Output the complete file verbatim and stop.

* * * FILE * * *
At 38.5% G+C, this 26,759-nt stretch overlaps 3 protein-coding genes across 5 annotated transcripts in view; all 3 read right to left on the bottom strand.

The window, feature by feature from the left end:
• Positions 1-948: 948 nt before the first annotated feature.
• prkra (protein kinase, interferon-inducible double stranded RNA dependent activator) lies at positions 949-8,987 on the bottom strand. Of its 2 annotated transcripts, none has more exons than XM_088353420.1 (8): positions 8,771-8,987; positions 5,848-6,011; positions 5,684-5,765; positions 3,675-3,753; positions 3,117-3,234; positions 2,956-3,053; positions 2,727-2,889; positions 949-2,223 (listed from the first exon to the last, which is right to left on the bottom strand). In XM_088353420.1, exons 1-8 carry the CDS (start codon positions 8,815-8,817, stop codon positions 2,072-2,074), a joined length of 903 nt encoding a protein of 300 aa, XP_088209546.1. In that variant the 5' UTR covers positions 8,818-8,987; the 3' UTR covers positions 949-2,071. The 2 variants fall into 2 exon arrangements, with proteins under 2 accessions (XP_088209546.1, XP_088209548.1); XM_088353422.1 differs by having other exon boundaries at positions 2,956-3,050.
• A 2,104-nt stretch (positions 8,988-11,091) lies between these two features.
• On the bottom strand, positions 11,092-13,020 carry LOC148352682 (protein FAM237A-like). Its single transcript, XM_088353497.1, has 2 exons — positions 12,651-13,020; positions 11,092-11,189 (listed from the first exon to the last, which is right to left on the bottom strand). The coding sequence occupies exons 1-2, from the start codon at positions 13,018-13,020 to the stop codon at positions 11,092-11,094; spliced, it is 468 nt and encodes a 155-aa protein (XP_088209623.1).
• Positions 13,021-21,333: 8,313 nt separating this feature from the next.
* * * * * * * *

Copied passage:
At 38.5% G+C, this 26,759-nt stretch overlaps 3 protein-coding genes across 5 annotated transcripts in view; all 3 read right to left on the bottom strand.

The window, feature by feature from the left end:
• Positions 1-948: 948 nt before the first annotated feature.
• prkra (protein kinase, interferon-inducible double stranded RNA dependent activator) lies at positions 949-8,987 on the bottom strand. Of its 2 annotated transcripts, none has more exons than XM_088353420.1 (8): positions 8,771-8,987; positions 5,848-6,011; positions 5,684-5,765; positions 3,675-3,753; positions 3,117-3,234; positions 2,956-3,053; positions 2,727-2,889; positions 949-2,223 (listed from the first exon to the last, which is right to left on the bottom strand). In XM_088353420.1, exons 1-8 carry the CDS (start codon positions 8,815-8,817, stop codon positions 2,072-2,074), a joined length of 903 nt encoding a protein of 300 aa, XP_088209546.1. In that variant the 5' UTR covers positions 8,818-8,987; the 3' UTR covers positions 949-2,071. The 2 variants fall into 2 exon arrangements, with proteins under 2 accessions (XP_088209546.1, XP_088209548.1); XM_088353422.1 differs by having other exon boundaries at positions 2,956-3,050.
• A 2,104-nt stretch (positions 8,988-11,091) lies between these two features.
• On the bottom strand, positions 11,092-13,020 carry LOC148352682 (protein FAM237A-like). Its single transcript, XM_088353497.1, has 2 exons — positions 12,651-13,020; positions 11,092-11,189 (listed from the first exon to the last, which is right to left on the bottom strand). The coding sequence occupies exons 1-2, from the start codon at positions 13,018-13,020 to the stop codon at positions 11,092-11,094; spliced, it is 468 nt and encodes a 155-aa protein (XP_088209623.1).
• Positions 13,021-21,333: 8,313 nt separating this feature from the next.